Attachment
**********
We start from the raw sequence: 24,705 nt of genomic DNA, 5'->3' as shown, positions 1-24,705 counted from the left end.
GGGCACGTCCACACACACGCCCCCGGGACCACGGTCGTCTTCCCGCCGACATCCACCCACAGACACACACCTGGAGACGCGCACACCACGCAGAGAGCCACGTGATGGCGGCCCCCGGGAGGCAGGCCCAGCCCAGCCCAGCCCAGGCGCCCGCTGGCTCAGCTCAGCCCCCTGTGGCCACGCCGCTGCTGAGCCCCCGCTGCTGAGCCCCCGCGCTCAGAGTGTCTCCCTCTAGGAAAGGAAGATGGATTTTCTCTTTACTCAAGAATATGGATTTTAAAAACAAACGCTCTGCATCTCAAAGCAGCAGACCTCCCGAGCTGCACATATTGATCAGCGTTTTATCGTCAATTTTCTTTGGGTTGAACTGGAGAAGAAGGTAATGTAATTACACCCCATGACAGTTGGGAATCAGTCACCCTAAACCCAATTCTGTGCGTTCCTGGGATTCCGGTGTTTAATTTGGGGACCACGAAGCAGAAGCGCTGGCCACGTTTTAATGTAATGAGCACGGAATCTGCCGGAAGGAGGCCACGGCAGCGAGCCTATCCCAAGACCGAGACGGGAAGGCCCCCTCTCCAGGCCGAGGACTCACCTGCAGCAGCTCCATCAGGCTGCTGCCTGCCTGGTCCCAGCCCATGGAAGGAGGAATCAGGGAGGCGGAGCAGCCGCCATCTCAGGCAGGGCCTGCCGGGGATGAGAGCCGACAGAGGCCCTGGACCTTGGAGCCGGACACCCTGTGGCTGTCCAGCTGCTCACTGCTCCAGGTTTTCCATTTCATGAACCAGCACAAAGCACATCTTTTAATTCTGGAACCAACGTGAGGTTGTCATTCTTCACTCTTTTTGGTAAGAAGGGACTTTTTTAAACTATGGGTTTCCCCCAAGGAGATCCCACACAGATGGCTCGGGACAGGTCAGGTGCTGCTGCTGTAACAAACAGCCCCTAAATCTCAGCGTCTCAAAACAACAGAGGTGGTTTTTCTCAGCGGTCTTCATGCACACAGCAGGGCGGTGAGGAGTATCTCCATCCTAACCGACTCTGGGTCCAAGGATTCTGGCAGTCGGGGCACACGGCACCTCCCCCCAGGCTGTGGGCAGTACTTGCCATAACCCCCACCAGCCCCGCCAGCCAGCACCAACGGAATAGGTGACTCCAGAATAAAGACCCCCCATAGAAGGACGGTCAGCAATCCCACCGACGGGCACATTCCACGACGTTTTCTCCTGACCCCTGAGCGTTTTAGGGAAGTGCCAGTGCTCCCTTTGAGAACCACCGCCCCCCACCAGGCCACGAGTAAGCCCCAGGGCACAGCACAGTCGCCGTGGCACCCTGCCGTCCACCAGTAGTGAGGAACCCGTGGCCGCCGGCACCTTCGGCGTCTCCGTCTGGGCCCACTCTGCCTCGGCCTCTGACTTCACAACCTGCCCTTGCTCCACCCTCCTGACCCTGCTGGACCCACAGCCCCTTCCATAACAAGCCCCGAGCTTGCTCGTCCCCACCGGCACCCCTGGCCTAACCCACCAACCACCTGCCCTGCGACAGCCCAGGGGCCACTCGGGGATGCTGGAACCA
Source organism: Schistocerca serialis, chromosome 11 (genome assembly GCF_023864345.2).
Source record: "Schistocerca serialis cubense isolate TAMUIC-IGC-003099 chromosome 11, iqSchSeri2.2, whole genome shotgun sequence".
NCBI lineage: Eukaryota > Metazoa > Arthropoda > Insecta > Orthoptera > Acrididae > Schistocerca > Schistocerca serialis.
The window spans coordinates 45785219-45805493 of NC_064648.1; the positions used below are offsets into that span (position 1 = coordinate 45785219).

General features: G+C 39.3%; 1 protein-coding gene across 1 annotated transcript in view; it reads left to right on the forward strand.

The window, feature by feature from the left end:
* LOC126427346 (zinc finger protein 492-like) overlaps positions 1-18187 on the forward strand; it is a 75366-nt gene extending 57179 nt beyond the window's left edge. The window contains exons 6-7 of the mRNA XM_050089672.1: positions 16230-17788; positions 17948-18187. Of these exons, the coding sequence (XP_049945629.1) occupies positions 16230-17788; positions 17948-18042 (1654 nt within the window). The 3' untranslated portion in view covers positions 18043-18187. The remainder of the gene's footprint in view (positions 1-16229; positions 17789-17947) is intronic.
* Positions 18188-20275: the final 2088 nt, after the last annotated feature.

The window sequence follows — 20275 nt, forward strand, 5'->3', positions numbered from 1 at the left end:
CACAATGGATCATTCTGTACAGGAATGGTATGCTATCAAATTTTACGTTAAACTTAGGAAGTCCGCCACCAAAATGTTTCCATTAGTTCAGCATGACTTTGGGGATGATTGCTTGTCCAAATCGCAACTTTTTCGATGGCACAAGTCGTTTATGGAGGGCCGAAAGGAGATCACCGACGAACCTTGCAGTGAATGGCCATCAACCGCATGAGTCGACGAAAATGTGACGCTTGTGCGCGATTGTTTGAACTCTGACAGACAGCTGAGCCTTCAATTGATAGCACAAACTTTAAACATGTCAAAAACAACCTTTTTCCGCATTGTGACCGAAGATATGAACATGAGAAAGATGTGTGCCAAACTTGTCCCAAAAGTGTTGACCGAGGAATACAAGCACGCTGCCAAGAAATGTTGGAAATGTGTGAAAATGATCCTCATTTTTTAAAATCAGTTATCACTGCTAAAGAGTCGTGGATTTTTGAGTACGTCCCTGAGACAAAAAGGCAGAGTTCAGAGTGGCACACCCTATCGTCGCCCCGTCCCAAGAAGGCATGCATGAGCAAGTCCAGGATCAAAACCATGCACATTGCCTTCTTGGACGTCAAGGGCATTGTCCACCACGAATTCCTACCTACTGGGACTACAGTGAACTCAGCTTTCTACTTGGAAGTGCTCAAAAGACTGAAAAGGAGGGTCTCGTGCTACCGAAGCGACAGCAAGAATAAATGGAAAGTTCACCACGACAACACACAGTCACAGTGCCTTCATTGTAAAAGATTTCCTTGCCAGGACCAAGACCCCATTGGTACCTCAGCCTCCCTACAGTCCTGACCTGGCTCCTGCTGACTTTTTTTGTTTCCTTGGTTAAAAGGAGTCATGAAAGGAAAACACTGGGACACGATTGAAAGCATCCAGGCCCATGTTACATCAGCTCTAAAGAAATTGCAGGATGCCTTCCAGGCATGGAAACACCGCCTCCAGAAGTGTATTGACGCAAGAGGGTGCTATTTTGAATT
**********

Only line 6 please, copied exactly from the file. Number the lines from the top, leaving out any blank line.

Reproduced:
The window spans coordinates 45785219-45805493 of NC_064648.1; the positions used below are offsets into that span (position 1 = coordinate 45785219).